Paul Kivel

Describe a healthy masculinity. Sounds easy at first glance. But the word “masculinity” immediately calls up feelings and thoughts—from cultural meanings and practices the word has accumulated—almost none of which seem healthy either to the bearer or those around them. A certified masculinity and its benefits were the devastating “rewards” that male socialized people were given for colluding with ruling elites and carrying out their violence. My colleagues and I have long invited men to step out of the “Act Like a Man” box that glorifies certain attributes and calls them “true” or “successful” masculinity. Do we really want to create another box that claims to describe a healthy one?

There are many masculinities, femininities, and transsexual, transgender, and gender queer identities that people claim. None are easily described. All vary widely based on class, race, culture, sexual orientation and a variety of other factors. Some people, ignoring the hierarchies of power connected to particular masculinities, want to default to a non-gender-specific concept of “humanness.” But does everyone in the world share certain qualities? Would it be “healthy” if they did? Would it be appropriate to their circumstances and their other identities? I’m inherently distrustful of any attempt to create new social expectations for people to aspire to or new boxes for people to put themselves into. For me the relevant questions are:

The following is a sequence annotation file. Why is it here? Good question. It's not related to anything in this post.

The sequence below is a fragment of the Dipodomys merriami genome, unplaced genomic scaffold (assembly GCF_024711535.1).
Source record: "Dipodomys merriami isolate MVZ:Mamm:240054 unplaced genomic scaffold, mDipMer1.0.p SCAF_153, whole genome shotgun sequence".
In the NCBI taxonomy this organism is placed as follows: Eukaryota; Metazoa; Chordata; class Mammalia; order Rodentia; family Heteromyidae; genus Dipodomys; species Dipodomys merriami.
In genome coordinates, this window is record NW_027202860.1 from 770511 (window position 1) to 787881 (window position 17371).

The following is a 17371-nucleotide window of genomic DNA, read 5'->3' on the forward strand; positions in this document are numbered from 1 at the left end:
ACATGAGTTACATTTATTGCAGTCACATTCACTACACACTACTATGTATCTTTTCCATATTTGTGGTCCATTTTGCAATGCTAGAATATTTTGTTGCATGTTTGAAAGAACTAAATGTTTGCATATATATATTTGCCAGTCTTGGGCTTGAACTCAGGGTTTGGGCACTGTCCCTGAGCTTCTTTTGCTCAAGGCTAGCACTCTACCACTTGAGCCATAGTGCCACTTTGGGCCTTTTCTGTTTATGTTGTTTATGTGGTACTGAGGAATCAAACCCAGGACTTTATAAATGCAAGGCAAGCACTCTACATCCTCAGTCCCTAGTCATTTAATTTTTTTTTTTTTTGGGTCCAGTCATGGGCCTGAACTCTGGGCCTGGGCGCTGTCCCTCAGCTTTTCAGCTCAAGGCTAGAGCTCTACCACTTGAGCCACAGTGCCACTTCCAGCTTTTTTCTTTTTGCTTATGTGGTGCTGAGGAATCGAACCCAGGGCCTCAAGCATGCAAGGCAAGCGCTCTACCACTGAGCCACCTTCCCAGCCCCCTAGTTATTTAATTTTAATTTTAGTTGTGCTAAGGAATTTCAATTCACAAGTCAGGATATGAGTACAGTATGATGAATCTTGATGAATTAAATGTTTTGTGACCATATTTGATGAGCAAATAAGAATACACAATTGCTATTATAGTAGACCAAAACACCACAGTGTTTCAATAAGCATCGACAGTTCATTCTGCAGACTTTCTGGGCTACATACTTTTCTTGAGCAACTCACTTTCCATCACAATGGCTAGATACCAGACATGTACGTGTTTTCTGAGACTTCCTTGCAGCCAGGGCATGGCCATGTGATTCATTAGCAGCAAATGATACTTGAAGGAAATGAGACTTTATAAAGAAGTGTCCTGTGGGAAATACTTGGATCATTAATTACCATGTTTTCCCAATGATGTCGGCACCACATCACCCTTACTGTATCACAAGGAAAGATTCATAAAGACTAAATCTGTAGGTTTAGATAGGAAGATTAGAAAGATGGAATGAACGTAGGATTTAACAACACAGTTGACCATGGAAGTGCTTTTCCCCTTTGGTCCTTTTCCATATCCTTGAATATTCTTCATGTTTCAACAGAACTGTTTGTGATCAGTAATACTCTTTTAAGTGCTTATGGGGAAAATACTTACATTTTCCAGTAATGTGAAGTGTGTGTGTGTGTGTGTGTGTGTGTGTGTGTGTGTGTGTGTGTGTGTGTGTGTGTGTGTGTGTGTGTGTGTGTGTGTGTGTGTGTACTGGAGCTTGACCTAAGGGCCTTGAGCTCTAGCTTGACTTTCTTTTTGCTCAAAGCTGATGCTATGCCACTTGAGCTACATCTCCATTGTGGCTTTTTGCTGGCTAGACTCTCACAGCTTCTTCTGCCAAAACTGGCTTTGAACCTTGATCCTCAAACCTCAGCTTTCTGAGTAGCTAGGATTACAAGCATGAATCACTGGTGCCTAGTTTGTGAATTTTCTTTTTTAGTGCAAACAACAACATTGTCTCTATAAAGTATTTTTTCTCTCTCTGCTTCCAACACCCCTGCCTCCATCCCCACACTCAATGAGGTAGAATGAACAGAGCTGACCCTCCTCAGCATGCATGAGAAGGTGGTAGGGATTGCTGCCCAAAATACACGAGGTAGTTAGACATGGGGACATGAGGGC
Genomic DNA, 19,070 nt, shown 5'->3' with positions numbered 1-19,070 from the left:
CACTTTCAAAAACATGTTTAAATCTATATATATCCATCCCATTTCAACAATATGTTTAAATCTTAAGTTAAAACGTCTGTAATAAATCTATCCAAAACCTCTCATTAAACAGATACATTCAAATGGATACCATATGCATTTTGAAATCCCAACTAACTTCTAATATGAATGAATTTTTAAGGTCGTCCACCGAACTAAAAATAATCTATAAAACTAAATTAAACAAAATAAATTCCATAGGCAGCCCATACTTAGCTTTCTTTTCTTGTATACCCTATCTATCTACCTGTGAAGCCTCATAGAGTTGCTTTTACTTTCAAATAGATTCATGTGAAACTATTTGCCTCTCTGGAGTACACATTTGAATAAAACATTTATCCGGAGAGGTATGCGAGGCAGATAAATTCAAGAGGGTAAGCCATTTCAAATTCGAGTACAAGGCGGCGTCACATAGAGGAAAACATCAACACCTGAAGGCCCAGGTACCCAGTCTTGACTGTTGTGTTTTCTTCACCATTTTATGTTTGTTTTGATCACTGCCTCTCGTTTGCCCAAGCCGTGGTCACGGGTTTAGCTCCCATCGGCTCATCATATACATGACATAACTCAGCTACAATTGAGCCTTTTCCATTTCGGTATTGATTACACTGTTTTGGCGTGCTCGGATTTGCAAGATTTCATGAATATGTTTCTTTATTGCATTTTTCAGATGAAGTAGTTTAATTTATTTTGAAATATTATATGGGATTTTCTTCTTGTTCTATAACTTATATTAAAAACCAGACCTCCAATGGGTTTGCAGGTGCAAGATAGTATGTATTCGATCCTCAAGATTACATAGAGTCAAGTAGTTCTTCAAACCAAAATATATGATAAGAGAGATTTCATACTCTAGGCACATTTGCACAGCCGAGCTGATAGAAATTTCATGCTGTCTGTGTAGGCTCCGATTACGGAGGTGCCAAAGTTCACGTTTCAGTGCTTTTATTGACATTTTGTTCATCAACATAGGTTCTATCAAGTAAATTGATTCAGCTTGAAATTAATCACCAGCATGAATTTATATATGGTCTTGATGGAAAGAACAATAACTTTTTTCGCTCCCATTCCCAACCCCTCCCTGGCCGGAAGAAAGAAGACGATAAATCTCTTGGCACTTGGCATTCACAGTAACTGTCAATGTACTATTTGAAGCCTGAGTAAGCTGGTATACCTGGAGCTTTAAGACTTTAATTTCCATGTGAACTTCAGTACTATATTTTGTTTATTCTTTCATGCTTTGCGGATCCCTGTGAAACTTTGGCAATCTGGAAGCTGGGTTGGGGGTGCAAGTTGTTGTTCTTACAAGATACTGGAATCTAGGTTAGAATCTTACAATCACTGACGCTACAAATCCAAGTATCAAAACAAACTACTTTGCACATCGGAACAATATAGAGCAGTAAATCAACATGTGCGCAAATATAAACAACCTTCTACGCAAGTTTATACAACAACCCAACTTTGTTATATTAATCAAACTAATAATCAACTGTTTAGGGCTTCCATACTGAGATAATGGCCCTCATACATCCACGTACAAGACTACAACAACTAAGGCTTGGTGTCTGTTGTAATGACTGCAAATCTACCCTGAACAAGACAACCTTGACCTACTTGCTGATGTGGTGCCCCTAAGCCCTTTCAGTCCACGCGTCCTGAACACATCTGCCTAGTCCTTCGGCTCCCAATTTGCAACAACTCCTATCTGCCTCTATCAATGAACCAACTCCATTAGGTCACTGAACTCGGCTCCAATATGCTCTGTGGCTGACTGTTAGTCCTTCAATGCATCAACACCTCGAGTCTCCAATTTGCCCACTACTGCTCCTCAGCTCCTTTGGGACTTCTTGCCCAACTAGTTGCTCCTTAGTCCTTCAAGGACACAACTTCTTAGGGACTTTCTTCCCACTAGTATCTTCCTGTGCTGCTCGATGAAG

• What gender identity do you feel, experience, and live?

• What attitudes, circumstances, and practices are healing, healthy, and sustainable for you and your family, friends, communities, and the natural environment you are immersed within?

• What can you do to subvert the gender identity and other hierarchies that so many people are forced to live inside of?